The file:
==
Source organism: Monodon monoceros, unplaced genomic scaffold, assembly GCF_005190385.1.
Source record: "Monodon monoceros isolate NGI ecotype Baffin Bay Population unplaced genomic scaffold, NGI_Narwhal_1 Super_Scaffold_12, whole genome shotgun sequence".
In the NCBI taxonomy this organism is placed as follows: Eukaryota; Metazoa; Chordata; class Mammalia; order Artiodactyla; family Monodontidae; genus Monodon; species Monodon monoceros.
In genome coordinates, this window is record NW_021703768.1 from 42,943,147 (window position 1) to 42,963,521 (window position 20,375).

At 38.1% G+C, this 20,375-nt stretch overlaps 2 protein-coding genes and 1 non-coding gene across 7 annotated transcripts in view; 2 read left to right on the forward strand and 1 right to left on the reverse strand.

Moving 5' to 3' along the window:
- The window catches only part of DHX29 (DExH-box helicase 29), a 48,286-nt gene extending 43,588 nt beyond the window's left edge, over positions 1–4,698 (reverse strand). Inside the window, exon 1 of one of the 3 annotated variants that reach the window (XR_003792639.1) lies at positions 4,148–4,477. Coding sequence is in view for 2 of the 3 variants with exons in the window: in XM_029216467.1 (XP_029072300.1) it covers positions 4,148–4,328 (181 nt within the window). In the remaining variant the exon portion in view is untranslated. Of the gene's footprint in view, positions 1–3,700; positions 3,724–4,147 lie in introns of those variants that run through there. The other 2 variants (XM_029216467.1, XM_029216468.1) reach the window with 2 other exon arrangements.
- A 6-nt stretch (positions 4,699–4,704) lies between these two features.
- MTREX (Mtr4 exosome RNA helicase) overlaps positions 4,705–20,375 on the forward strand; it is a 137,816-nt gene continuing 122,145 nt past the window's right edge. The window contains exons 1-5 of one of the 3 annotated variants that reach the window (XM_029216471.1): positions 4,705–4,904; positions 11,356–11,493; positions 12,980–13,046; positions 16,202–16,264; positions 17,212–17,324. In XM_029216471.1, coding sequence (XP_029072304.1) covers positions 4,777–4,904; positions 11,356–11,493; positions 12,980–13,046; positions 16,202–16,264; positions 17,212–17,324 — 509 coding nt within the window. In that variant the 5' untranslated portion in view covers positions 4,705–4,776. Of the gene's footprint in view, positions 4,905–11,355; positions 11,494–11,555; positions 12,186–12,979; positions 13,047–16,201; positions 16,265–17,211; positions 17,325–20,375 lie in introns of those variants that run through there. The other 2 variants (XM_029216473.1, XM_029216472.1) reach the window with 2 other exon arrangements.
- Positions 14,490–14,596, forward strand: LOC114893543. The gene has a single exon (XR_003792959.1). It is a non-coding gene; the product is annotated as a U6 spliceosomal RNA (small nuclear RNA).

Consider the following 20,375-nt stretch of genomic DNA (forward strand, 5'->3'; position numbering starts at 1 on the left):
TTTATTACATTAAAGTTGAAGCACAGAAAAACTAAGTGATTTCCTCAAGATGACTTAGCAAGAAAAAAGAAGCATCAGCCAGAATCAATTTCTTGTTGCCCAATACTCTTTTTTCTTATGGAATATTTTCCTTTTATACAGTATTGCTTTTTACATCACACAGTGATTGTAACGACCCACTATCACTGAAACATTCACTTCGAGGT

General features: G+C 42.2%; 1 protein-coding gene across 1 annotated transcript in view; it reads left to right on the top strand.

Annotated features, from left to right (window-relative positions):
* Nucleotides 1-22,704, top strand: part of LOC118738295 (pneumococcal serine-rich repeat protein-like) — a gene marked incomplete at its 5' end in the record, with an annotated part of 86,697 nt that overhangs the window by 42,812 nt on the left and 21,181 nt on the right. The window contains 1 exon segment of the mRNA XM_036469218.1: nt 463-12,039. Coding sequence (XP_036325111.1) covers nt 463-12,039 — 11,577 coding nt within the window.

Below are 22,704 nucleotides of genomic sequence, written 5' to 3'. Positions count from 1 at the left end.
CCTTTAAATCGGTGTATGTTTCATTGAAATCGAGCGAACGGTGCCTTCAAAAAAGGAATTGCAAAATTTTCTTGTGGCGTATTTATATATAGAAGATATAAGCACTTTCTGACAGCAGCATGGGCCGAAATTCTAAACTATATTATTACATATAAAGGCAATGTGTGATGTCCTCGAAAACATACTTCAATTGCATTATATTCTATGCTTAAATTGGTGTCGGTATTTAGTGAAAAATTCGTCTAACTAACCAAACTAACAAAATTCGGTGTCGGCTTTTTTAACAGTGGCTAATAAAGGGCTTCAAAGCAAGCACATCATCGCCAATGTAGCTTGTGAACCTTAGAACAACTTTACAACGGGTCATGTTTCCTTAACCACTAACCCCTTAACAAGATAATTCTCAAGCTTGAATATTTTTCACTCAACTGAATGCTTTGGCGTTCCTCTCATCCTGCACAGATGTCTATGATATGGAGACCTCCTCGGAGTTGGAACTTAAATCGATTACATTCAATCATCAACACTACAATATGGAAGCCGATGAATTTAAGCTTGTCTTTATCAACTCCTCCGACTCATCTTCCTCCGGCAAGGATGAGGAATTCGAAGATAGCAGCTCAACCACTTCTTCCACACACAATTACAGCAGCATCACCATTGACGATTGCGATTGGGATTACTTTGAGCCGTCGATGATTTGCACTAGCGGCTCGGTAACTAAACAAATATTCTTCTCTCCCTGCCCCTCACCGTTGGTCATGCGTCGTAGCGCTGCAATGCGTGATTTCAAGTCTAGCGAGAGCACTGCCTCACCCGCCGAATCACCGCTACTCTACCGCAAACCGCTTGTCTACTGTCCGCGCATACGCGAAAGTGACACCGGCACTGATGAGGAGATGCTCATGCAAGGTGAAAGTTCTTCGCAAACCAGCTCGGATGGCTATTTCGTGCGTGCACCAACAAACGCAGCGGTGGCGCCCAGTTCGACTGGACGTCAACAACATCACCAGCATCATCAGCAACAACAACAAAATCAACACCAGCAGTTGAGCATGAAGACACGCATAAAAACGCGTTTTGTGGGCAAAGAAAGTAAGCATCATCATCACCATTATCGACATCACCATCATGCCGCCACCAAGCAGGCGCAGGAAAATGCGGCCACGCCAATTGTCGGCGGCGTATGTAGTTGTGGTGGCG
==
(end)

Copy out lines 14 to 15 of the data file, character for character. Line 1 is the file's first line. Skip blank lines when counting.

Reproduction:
Annotated features, from left to right (window-relative positions):
* Nucleotides 1-22,704, top strand: part of LOC118738295 (pneumococcal serine-rich repeat protein-like) — a gene marked incomplete at its 5' end in the record, with an annotated part of 86,697 nt that overhangs the window by 42,812 nt on the left and 21,181 nt on the right. The window contains 1 exon segment of the mRNA XM_036469218.1: nt 463-12,039. Coding sequence (XP_036325111.1) covers nt 463-12,039 — 11,577 coding nt within the window.